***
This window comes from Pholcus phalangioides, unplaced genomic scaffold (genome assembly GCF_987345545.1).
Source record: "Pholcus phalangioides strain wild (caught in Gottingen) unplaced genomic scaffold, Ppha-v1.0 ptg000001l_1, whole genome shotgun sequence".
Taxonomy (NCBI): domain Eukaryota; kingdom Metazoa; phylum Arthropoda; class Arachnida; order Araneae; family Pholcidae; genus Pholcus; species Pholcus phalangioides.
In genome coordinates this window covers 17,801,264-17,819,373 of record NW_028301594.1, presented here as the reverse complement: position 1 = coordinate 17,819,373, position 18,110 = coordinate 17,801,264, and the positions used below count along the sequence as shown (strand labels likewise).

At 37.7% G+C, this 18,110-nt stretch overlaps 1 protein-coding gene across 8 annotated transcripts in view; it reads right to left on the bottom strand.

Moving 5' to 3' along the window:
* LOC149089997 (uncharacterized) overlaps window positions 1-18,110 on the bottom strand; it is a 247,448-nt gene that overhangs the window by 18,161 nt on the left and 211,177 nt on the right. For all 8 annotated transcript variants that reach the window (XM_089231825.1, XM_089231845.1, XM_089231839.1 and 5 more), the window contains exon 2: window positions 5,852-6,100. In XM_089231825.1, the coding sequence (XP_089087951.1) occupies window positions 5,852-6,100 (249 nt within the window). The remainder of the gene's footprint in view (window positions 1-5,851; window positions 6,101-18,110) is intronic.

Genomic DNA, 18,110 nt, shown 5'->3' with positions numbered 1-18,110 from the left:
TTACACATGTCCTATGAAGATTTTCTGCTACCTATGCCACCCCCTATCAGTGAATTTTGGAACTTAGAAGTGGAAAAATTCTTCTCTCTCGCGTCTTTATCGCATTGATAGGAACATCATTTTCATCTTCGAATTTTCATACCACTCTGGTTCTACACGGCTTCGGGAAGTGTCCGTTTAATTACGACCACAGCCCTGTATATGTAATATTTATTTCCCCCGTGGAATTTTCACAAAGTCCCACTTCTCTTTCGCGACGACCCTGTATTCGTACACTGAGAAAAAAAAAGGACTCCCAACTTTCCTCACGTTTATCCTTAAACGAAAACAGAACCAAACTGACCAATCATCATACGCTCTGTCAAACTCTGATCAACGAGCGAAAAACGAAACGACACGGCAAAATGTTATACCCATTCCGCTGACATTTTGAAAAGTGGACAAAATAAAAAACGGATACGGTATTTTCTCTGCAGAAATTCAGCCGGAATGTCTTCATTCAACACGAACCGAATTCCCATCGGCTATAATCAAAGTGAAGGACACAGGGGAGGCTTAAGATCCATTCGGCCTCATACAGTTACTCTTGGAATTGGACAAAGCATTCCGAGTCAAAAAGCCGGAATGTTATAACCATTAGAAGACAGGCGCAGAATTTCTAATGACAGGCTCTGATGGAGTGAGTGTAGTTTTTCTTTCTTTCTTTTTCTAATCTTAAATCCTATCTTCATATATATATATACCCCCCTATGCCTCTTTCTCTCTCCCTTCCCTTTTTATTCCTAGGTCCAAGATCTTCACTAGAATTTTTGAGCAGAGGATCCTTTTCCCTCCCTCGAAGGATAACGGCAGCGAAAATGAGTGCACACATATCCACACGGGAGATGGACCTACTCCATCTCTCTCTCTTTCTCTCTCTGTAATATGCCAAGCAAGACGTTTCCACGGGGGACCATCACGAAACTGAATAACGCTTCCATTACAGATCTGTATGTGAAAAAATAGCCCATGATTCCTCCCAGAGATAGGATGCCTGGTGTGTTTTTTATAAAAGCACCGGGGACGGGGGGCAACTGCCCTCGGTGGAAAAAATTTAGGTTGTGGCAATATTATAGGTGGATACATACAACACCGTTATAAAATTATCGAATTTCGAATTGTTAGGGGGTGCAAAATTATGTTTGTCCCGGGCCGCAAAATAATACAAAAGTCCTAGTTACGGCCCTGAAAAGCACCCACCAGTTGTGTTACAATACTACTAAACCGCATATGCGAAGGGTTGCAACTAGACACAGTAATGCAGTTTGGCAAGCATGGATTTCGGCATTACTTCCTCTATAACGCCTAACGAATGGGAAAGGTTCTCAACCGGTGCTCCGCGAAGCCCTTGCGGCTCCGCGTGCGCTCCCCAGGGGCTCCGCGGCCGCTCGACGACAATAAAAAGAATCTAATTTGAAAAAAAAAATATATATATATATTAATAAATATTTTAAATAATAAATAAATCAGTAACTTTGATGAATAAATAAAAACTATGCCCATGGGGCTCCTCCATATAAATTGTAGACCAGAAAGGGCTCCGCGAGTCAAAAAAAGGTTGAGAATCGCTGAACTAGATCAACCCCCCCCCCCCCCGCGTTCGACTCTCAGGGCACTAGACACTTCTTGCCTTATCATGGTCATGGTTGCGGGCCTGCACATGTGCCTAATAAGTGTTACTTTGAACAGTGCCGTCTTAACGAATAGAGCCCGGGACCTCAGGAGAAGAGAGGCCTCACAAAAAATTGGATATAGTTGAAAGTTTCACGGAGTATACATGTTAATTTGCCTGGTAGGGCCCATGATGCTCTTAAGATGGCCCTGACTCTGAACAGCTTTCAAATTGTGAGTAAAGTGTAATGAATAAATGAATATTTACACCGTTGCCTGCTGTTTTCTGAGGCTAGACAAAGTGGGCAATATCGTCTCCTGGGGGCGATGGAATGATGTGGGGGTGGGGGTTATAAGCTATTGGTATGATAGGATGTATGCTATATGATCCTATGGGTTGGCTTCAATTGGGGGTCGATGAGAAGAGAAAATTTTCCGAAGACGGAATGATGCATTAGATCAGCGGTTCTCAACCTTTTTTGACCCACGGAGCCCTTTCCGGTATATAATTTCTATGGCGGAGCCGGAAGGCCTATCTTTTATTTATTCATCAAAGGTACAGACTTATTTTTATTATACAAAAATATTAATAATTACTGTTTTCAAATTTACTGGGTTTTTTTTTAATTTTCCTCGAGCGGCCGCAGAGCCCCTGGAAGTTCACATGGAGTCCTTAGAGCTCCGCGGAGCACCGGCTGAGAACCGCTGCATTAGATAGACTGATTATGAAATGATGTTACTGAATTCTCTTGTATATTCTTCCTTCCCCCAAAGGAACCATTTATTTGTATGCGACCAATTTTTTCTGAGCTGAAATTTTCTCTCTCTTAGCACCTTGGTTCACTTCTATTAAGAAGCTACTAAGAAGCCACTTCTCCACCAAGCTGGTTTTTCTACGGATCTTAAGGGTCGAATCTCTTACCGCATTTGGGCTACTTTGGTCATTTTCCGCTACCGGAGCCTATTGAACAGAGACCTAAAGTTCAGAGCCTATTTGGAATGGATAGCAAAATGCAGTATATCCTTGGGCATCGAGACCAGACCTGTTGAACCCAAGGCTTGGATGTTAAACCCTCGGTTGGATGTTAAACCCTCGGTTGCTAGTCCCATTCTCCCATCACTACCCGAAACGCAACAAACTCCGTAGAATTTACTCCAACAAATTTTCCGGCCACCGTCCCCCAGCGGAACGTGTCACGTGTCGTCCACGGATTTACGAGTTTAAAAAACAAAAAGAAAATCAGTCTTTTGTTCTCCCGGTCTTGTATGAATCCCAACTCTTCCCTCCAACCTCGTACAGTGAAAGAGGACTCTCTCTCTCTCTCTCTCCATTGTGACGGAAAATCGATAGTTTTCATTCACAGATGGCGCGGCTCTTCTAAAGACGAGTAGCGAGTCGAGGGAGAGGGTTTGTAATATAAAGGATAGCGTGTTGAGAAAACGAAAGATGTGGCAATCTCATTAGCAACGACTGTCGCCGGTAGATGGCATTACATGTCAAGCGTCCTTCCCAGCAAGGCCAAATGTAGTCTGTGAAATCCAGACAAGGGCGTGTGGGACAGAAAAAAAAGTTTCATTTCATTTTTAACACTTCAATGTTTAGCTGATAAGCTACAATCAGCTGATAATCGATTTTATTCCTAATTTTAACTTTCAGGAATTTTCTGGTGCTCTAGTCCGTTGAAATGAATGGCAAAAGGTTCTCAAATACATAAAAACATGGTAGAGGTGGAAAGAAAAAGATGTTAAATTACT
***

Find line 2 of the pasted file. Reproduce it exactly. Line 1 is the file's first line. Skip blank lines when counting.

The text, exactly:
Source record: "Pholcus phalangioides strain wild (caught in Gottingen) unplaced genomic scaffold, Ppha-v1.0 ptg000001l_1, whole genome shotgun sequence".